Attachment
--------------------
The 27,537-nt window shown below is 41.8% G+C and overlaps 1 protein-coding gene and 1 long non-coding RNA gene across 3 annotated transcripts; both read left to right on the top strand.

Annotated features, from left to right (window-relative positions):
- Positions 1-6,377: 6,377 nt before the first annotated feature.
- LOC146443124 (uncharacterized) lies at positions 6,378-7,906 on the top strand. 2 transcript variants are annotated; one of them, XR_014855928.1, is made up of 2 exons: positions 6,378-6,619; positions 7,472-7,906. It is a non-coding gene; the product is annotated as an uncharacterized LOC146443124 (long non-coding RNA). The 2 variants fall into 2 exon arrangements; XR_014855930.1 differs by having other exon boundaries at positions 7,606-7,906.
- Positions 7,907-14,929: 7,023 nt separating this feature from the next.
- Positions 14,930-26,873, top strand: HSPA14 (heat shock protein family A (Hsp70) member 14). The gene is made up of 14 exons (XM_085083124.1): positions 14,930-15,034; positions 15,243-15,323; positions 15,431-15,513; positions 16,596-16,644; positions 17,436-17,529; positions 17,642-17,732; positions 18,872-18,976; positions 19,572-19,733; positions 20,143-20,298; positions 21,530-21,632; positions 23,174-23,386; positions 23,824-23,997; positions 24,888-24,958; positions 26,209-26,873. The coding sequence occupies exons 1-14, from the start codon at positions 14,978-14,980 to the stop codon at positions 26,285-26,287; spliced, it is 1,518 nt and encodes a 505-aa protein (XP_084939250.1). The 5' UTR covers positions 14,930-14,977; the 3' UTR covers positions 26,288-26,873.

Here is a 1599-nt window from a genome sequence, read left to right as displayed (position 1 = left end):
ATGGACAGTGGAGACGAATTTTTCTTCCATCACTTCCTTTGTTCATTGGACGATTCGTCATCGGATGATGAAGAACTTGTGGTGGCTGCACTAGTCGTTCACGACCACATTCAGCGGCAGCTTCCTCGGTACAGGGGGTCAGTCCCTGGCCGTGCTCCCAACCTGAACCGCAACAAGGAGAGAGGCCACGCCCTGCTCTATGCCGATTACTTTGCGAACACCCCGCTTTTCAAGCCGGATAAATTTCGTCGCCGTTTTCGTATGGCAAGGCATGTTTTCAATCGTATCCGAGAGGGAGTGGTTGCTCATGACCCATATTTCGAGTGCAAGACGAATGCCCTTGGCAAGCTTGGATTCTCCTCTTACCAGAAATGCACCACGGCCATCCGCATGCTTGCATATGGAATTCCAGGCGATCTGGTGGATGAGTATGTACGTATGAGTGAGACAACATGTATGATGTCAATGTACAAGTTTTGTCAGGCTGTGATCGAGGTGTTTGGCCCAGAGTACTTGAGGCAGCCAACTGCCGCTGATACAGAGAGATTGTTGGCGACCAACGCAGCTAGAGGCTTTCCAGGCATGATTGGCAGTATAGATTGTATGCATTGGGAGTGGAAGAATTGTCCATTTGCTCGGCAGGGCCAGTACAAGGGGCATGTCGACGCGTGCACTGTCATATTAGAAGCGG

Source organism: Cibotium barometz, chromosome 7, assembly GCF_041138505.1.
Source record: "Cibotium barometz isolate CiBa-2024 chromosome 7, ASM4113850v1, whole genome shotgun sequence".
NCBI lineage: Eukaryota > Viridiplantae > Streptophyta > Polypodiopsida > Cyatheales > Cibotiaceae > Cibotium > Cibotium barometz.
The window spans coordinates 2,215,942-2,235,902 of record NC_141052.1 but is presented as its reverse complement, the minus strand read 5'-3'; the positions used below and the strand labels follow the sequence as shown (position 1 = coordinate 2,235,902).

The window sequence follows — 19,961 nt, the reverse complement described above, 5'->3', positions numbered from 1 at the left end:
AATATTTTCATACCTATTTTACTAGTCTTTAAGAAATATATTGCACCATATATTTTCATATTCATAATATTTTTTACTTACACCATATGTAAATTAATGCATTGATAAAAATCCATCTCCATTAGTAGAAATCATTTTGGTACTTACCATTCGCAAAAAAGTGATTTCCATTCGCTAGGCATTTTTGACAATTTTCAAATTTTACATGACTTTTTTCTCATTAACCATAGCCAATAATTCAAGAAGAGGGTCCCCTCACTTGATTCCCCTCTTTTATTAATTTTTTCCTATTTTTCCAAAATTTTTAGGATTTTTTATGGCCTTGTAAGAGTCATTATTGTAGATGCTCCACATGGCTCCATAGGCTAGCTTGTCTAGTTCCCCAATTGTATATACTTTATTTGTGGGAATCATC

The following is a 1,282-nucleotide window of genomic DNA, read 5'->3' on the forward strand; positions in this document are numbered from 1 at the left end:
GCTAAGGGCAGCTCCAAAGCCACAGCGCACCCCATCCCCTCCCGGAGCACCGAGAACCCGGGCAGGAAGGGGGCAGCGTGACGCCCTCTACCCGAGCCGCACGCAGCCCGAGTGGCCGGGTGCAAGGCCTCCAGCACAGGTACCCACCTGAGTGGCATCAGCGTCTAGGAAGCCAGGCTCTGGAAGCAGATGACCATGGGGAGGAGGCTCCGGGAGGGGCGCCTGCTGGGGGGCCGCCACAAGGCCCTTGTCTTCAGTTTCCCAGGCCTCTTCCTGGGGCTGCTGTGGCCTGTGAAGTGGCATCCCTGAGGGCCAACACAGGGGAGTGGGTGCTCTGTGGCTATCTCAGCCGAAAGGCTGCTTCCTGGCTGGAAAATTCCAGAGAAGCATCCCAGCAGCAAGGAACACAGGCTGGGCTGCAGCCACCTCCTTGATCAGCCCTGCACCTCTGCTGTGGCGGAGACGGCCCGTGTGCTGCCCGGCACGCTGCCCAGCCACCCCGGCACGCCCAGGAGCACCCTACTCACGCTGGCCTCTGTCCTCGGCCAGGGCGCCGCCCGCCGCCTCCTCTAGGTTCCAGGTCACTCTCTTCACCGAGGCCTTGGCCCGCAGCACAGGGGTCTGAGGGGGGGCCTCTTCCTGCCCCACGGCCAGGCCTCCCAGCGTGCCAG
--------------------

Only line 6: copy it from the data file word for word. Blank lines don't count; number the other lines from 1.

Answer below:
- Positions 14,930-26,873, top strand: HSPA14 (heat shock protein family A (Hsp70) member 14). The gene is made up of 14 exons (XM_085083124.1): positions 14,930-15,034; positions 15,243-15,323; positions 15,431-15,513; positions 16,596-16,644; positions 17,436-17,529; positions 17,642-17,732; positions 18,872-18,976; positions 19,572-19,733; positions 20,143-20,298; positions 21,530-21,632; positions 23,174-23,386; positions 23,824-23,997; positions 24,888-24,958; positions 26,209-26,873. The coding sequence occupies exons 1-14, from the start codon at positions 14,978-14,980 to the stop codon at positions 26,285-26,287; spliced, it is 1,518 nt and encodes a 505-aa protein (XP_084939250.1). The 5' UTR covers positions 14,930-14,977; the 3' UTR covers positions 26,288-26,873.